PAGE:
I suppose the answer is simply to let myself cry. Practice more. Turn off my computer and close the newspaper, step into my pain and walk in the world. Talk to my neighbours. Hug my loved ones.

  1. . . . and keep writing. You have an important voice – and we want to hear it.

  2. P.S. I have read about half of the book. I like it very much but also can’t help but feel that it’s a somewhat partial and sanitized presentation of Michael’s full voice. I heard a lot live that I don’t see in the book, including some pretty bitingly sarcastic humor. Personally I would like to see him write in a more down and dirty way, if that makes sense. Not to replace what’s here, but to round it out more fully. This feels very very clean . . . to the point where, as good as it is, I still feel like something vital is being held back, something’s missing. Just my 2 cents.

    • interesting observation, thanks carol. i’ve also seen micheal’s sarcastic sense of humour in workshops and talks, and that aspect has been washed out in the editing process. it would be interesting to find out why. sometimes that kind of humour doesn’t translate well to the page. perhaps it read brash and tacky, rather than funny, so was cut out.

  3. Lovely review. I thoroughly enjoyed this book and agree that it’s best read one piece at a time.

  4. I love his stuff! And yes, in person, he can be very very funny (altho’ I’ve only ever got to two of his workshops).
    Re your comment about what to do after we wake up … have you read “after the ecstacy the laundry” by Jack Kornfield?! It’s very good. I also like Ethan Nichtern’s perspective about interdependence and community activisim .. which (to my mind) is similar to some of what Michael appears to be doing. Ethan’s written a book on the subject too and his IDP website is great – I’ve taken an online course with him in the past and it was very affordable which I really appreciated given that I’m living on a student budget in Canada 🙂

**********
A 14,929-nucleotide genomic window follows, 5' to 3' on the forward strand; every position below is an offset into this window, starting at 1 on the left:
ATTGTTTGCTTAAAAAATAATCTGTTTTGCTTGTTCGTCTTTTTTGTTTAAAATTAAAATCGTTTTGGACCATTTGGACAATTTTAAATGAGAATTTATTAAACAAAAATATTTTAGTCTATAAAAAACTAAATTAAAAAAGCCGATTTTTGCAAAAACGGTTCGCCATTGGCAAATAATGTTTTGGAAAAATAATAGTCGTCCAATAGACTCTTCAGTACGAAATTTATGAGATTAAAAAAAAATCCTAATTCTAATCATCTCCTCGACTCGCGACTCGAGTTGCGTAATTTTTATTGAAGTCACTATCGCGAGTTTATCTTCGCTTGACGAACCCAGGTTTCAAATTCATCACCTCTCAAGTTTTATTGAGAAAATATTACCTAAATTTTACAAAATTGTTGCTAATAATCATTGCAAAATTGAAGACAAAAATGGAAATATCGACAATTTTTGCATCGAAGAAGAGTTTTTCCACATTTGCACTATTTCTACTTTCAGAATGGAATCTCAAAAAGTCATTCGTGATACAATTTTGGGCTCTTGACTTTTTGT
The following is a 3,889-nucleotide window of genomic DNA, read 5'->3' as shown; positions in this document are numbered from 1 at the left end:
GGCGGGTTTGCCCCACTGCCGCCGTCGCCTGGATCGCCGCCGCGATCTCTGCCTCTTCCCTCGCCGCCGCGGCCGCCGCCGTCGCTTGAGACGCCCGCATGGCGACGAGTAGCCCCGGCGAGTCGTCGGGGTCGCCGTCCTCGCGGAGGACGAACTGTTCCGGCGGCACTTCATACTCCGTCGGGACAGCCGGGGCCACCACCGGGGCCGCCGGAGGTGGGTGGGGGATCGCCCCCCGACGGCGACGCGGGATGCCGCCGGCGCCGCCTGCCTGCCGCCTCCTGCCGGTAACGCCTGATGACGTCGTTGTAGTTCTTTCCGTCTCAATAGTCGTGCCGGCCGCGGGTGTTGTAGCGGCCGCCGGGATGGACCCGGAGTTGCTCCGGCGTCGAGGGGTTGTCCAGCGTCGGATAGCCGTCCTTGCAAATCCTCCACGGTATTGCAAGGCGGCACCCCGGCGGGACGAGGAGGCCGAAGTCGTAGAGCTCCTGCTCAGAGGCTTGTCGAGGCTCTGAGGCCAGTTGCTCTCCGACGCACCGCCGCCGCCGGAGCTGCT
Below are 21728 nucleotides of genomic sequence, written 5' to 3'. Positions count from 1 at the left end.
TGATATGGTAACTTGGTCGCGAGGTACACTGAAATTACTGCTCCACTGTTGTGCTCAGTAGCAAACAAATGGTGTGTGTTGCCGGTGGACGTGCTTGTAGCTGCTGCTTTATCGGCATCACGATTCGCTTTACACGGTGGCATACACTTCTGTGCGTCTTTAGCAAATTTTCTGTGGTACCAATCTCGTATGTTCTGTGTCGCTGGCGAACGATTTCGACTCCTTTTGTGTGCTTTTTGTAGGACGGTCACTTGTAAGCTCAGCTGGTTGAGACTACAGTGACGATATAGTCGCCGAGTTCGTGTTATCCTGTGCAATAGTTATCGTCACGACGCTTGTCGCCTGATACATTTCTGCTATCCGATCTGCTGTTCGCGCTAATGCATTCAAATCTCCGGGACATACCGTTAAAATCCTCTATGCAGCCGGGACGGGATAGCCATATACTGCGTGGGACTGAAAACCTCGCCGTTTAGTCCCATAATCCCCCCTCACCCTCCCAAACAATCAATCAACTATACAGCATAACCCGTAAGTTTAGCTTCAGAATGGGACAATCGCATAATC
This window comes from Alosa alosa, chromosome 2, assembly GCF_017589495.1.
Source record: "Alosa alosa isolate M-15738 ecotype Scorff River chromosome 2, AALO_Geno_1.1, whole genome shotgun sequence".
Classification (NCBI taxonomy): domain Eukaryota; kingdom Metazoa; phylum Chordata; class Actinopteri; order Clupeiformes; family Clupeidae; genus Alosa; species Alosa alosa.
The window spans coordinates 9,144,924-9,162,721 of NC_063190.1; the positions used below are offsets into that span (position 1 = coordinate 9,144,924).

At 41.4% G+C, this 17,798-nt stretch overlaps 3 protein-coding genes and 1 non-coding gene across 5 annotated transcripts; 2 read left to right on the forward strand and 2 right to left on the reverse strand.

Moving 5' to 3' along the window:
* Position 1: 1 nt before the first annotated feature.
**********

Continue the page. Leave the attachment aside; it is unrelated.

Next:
• good suggestions, thank you. and thanks also for pointing out the reference below. it’s in a lovely article by anna guest-jelley, who commented above! 🙂

  5. BTW just discovered there is a nice reference to Michael’s book in this article too

  6. Thanks for the thoughtful review, Roseanne. Echoing Carol: “Keep writing!”

    A few thoughts:

    Not remembering where, but I believe one of the Yoga-Upanishads refers to the yogi growing as sensitive as an eyeball.

    Of course, as Thich Nhat Hanh often says, “Suffering is not enough.” My weekly Dharma Lounge has been working with a very short, sweet, and profoundly penetrating and relevant sutra from the Pali Canon on just this question of how to remain open and present and not drown, be oppressed by, lost or caught in our mental formations. I think once we’re done (in about two weeks) I may post about it on the mindfulness yoga blog….

    Meanwhile, much love!

    • thanks, frank jude! “sensitive as an eyeball…” love that simile, haha! i look forward to your blog post about the sutra. i expect that i will find some reassurance in there…

  7. great post! .. i attended a talk with michael stone in regina a few months ago and enjoyed it so much .. he has a great sense of humour and is so honest and upfront … inspiring and real. this post reminded me that i really want to read his book!